Recently there was an interview with us in an Icelandic newspaper with our children on the front page, since then 2 icelandic families have approached us because they have children that have not been diagnised but show simptoms that resemble AHC and this in a community of 320.000.
It shows us that if information about Alternating Hemiplegia will spread we will most likely have many thousands of AHC patients in the coming years. The odds of anyone having AHC is one in a million which indicates that there should be 7000 persons with AHC but only 650 have been identified.


Working together is the key to success
When we joined the AHC associations funding was and still is a major challenge. The most active associations have biobanks and are in contact with researchers that wanted to do research but lack the funding. Most of the funding that is available is being collected by parents doing charity events like walkathons, marathons, tombolas, selling various merchendise etc.
The association were not working together to make as good a use of the limited funds as they could have. The associations were also not collaborating on the limited research that was being done and so on.
Joining forces

Then the associations realized that we will have to work together if we are going to reach our goal and find a cure. In all the meetings and conferences we have attended for the last 2 years, people are talking about cooperation and collaboration.

By collaborating and coordinating our effords we make the most of the little funds we have, we also make the most of our effords and can brainstorm about alternative solutions.

Our cooperation with the Nordic countries could be better, we are in contact with the Danish AHC association but we have no knowledge on how many AHC patients are in Norway, Sweden or Finland and this is a pity.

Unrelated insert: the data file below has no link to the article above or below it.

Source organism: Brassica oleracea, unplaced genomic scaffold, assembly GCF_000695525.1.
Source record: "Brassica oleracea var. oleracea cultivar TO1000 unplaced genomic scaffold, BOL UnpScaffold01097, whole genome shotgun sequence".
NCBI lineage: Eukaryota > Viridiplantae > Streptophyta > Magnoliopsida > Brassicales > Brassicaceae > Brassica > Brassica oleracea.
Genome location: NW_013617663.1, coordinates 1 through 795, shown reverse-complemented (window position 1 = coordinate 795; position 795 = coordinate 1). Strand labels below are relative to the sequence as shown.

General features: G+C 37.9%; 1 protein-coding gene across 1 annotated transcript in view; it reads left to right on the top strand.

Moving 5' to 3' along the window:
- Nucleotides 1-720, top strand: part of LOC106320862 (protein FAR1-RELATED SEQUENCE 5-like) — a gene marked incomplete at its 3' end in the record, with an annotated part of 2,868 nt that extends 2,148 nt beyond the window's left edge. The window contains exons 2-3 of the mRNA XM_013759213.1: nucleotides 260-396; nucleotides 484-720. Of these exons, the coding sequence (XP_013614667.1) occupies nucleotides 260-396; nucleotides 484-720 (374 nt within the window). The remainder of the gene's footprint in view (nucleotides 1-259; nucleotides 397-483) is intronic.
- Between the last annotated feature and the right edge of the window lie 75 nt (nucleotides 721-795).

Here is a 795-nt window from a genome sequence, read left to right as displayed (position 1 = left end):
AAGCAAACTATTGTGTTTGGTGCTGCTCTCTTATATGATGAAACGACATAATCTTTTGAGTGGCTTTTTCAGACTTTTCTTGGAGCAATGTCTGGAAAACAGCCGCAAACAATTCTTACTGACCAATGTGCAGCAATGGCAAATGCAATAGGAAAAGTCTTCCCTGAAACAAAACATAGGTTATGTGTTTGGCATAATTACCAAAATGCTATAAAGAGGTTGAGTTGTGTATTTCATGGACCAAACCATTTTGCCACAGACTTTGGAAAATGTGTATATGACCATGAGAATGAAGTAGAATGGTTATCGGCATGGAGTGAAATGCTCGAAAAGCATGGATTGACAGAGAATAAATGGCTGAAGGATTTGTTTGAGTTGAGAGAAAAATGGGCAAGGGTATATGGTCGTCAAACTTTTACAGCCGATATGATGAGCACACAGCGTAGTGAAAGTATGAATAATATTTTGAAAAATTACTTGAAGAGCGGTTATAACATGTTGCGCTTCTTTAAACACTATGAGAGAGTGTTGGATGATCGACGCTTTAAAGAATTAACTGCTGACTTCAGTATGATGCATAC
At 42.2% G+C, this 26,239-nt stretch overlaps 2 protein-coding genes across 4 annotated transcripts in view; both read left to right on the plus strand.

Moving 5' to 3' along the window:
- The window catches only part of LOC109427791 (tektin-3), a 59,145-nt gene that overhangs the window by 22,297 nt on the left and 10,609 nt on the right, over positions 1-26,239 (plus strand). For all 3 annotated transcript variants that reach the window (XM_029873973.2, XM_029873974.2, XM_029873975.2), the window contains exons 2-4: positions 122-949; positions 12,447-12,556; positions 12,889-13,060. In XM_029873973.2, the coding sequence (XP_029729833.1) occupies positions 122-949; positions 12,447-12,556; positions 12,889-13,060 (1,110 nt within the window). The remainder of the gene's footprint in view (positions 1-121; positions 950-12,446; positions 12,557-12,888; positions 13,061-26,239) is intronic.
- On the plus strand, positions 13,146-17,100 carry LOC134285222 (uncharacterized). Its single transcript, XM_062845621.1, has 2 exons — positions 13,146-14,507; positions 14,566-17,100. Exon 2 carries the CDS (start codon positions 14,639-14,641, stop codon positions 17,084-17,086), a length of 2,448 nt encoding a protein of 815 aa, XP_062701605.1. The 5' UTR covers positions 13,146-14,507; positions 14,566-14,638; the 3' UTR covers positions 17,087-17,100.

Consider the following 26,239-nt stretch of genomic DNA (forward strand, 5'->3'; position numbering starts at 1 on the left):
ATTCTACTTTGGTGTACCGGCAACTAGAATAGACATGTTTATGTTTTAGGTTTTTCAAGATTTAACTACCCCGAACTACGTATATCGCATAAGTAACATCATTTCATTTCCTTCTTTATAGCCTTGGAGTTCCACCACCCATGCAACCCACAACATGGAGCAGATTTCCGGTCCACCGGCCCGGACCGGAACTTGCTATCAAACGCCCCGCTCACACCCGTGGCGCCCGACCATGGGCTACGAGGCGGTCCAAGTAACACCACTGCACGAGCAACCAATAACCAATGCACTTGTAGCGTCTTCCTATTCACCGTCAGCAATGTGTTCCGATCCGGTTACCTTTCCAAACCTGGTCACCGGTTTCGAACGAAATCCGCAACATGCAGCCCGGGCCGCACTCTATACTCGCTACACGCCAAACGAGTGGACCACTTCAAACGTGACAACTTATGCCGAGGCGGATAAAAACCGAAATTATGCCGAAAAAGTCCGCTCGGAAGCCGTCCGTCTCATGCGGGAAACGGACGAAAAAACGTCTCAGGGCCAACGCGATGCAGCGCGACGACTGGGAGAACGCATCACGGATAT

It is very important that the countries are not doing the same research so that the valuable funds and time is not vasted. Working together is the key to success. This cooperation seems to be paying of for AHC associations and this year we are making progress in discovering the genes that cause Alternating Hemiplegia. It is safe to say that since we formally started our cooperation last year we have made more progress than had been made on this disease in the last 40 years.
Of course technology has helped us immensly but still I tribute our international cooperation a big portion of this milestone success.
Finding a drug that counteraffects the mutated genes may take many years. Funding and pushing drug trials is the next challenge
Driven parents
Through our work we have met alot of fantastic parents that are driven by the objective to find a cure for their children.
Without the help of very good friends, amazing relatives, kind hearted strangers and driven proffessionals life would be much harder
We are very lucky that most of the time our daughter is a happy child and it is a real joy to be around her but without a drug to stop the episodes the future for us and our litle daughter is going to be a real struggle.
Having said that we are optimistic that ….
We hope we have shed some light on the effort and hard work it takes to be a parent of a child with a rare disease and the importance of associations and the medical community working together towards the goal of finding a cure for rare diseases.
Thank you.
Sigurður Hólmar Jóhannesson
Ragnheiður Erla Hjaltadóttir